The elbow is made up of three main bones: the humerus, the radius and the ulna. The elbow joint consists of portions of these three bones: the distal humerus is the centre of the elbow, the radial head moves around the distal humerus and rotates when the wrist is turned, and the olecranon is the bony part of the elbow that protrudes when your arm is flexed and which cups the end of the humerus.
The elbow is quite a complex region, with a wide range of motion that allows you to flex, stretch and rotate your arm. A broken elbow is a break to any of these portions of the arm. It is very painful and will require immediate treatment.
Causes of a broken elbow
There are three main types of elbow fractures:
• Olecranon fractures: These kinds of fractures are usually displaced and will require surgery in order to re-align the bone fragments with pins and screws. The olecranon has little protection from muscles or soft tissue are heavy blow may cause a break.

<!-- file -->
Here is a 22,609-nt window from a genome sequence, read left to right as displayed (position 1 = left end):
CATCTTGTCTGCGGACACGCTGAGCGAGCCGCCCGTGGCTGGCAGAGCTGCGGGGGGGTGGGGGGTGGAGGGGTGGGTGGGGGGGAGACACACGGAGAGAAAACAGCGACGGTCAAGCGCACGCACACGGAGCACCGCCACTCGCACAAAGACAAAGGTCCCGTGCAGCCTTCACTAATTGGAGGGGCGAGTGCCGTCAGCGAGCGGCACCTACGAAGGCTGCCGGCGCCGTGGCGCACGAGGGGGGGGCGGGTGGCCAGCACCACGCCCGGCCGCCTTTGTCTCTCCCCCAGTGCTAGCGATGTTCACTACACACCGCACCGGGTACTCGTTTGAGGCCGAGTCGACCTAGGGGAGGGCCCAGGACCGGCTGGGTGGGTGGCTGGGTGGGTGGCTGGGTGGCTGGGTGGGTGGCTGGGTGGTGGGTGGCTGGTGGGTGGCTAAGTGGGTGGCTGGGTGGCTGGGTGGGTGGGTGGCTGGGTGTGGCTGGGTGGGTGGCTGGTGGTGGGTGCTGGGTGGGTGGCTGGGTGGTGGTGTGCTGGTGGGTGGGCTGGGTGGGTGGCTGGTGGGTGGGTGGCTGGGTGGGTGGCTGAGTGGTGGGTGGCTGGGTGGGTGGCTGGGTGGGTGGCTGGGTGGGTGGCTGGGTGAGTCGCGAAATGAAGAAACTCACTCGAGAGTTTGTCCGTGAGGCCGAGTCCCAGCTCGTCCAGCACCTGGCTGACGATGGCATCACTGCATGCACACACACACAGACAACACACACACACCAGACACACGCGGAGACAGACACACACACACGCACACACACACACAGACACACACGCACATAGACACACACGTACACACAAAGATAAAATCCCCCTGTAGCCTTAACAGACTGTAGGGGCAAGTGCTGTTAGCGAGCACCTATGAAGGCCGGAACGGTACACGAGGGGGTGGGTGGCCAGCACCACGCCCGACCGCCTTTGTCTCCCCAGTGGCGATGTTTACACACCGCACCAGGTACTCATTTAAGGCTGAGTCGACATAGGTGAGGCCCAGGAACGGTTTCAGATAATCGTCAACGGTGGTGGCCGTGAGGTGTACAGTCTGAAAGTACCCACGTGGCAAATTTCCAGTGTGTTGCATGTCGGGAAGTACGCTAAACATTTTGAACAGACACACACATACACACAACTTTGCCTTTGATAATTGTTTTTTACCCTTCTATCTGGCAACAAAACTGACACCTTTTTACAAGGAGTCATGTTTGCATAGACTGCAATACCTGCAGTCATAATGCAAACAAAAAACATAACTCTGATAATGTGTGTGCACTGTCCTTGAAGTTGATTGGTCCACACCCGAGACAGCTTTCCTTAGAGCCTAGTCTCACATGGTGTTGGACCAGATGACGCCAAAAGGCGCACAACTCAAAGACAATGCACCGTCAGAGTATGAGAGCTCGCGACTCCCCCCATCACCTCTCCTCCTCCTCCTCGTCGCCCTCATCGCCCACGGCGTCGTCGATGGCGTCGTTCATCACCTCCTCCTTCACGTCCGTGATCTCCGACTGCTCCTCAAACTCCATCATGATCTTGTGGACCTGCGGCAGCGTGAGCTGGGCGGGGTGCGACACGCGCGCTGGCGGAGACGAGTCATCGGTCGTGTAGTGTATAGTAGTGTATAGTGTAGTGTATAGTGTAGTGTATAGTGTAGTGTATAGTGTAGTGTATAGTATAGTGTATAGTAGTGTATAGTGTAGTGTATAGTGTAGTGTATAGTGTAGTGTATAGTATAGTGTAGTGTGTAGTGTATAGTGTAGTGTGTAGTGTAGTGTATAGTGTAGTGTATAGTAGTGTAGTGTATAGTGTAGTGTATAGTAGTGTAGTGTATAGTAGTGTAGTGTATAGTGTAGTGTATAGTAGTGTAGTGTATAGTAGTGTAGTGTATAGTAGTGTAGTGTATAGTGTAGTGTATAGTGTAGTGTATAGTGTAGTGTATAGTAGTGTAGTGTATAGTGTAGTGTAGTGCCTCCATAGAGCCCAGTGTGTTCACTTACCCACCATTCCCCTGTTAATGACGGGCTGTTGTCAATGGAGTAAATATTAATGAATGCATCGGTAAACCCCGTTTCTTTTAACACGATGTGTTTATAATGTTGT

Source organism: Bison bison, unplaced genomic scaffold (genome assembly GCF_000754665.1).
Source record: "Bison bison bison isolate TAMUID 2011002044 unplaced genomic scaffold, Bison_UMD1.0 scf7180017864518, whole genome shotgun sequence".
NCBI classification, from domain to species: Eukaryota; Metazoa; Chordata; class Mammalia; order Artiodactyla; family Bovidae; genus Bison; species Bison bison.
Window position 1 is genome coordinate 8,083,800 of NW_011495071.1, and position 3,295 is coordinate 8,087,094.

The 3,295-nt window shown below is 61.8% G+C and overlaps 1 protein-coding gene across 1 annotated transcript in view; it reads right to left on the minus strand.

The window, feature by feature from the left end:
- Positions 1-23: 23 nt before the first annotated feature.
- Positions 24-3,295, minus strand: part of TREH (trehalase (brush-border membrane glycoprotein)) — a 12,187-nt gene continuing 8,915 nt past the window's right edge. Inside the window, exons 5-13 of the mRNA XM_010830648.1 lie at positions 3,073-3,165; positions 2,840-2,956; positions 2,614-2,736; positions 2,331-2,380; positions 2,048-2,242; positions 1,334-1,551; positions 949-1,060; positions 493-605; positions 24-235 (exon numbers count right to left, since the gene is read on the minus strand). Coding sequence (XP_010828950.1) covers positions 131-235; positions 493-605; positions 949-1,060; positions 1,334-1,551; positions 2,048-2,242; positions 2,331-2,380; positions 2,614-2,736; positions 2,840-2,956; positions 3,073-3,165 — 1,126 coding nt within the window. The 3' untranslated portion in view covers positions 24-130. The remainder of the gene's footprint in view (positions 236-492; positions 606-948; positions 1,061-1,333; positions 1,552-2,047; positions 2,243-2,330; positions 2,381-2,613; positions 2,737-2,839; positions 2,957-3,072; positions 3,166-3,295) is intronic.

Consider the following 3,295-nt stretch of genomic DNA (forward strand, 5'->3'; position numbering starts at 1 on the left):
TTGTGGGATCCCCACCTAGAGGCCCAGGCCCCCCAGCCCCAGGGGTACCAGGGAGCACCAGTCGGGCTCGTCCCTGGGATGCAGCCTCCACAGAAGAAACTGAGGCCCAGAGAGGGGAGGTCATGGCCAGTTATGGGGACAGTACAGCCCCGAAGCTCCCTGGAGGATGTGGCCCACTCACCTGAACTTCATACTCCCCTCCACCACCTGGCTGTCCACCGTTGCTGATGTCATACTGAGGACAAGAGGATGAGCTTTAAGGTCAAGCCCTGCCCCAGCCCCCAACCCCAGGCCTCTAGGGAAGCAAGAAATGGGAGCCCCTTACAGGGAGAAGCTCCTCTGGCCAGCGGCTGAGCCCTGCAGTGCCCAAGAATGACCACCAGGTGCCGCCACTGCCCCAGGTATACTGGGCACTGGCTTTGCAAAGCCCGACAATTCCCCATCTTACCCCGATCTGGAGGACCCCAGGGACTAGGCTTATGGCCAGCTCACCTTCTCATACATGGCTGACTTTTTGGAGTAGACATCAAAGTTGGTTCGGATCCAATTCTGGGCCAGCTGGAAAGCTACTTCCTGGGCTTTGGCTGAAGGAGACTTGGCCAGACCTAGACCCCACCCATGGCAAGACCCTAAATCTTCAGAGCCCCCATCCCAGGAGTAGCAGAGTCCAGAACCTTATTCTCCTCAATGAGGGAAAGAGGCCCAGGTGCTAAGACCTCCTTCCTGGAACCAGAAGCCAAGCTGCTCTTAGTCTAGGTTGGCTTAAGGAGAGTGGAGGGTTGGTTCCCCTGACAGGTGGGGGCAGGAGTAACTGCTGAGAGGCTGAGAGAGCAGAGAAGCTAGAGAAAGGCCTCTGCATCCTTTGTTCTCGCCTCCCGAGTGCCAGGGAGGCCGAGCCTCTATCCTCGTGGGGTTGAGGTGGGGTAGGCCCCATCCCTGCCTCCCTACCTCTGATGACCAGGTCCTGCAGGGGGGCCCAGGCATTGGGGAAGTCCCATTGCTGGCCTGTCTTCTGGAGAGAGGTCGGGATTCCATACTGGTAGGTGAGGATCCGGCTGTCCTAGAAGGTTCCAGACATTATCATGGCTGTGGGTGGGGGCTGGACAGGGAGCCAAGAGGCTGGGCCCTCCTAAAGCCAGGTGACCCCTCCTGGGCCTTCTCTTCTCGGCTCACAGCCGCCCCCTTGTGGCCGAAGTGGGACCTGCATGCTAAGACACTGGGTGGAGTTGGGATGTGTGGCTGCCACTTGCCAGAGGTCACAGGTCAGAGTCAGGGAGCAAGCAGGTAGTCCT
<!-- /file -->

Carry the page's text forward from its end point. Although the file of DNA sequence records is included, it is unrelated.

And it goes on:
• Distal humerus fractures: These fractures are more common in children and the elderly. Again surgery is often required in order to re-align the bone with pins and screws.
• Radial head/neck fractures: These fractures are usually displaced, and complex fractures will require surgery in order to move or replace the radial head if there are too many broken pieces.
Symptoms of a broken elbow
A broken elbow will be extremely debilitating due to the complexity of the region. Pain, numbness and weakness throughout the entire arm is common, and the elbow joint will be extremely painful, bruised and swollen making it hard to move. A snap or pop may be audible when impact occurs.
When is hand therapy necessary?
For most elbow fractures it is necessary to see your doctor. They will refer you for x-rays to help determine whether you can be managed conservatively by cast immobilisation or require surgery to obtain correct bone alignment in order to ensure a healthy healing process. As you can see above this is often necessary. Your hand therapist will be able to provide you with a thermoplastic splint or waterproof cast to assist in fracture healing. They can also help you regain flexibility and upper limb strength during the healing phase.
Surgery is usually required for severe breaks with displaced fractures. Fixation devices including screws, plates, nails or K-wire will help stabilise the healing process. You will usually be referred to a hand therapist following surgery to help control swelling, regain motion, and provide a removable brace to protect the surgical site.